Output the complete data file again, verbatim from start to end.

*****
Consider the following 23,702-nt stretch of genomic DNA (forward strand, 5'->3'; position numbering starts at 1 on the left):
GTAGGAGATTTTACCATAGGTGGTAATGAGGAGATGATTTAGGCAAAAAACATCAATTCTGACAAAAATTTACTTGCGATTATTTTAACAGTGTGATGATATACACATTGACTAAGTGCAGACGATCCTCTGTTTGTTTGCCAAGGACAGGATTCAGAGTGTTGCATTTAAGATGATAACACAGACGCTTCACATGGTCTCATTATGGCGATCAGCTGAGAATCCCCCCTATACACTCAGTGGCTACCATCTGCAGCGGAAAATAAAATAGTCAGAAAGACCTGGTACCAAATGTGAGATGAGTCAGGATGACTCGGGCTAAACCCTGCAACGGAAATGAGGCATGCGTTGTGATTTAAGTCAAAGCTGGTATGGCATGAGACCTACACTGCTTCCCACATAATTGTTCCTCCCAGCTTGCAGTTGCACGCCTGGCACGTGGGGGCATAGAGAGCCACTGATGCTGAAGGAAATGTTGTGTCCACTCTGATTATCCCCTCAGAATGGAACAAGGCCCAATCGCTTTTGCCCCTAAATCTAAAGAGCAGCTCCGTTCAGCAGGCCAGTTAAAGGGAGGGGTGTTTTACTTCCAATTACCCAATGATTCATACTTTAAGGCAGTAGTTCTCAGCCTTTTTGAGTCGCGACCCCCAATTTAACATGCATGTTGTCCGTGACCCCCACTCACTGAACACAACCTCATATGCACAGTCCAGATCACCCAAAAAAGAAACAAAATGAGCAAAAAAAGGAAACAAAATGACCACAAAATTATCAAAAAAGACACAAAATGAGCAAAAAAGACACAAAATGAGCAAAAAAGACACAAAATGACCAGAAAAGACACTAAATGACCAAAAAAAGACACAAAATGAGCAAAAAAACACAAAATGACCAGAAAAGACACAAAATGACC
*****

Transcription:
Consider the following 23,702-nt stretch of genomic DNA (forward strand, 5'->3'; position numbering starts at 1 on the left):
GTAGGAGATTTTACCATAGGTGGTAATGAGGAGATGATTTAGGCAAAAAACATCAATTCTGACAAAAATTTACTTGCGATTATTTTAACAGTGTGATGATATACACATTGACTAAGTGCAGACGATCCTCTGTTTGTTTGCCAAGGACAGGATTCAGAGTGTTGCATTTAAGATGATAACACAGACGCTTCACATGGTCTCATTATGGCGATCAGCTGAGAATCCCCCCTATACACTCAGTGGCTACCATCTGCAGCGGAAAATAAAATAGTCAGAAAGACCTGGTACCAAATGTGAGATGAGTCAGGATGACTCGGGCTAAACCCTGCAACGGAAATGAGGCATGCGTTGTGATTTAAGTCAAAGCTGGTATGGCATGAGACCTACACTGCTTCCCACATAATTGTTCCTCCCAGCTTGCAGTTGCACGCCTGGCACGTGGGGGCATAGAGAGCCACTGATGCTGAAGGAAATGTTGTGTCCACTCTGATTATCCCCTCAGAATGGAACAAGGCCCAATCGCTTTTGCCCCTAAATCTAAAGAGCAGCTCCGTTCAGCAGGCCAGTTAAAGGGAGGGGTGTTTTACTTCCAATTACCCAATGATTCATACTTTAAGGCAGTAGTTCTCAGCCTTTTTGAGTCGCGACCCCCAATTTAACATGCATGTTGTCCGTGACCCCCACTCACTGAACACAACCTCATATGCACAGTCCAGATCACCCAAAAAAGAAACAAAATGAGCAAAAAAAGGAAACAAAATGACCACAAAATTATCAAAAAAGACACAAAATGAGCAAAAAAGACACAAAATGAGCAAAAAAGACACAAAATGACCAGAAAAGACACTAAATGACCAAAAAAAGACACAAAATGAGCAAAAAAACACAAAATGACCAGAAAAGACACAAAATGACC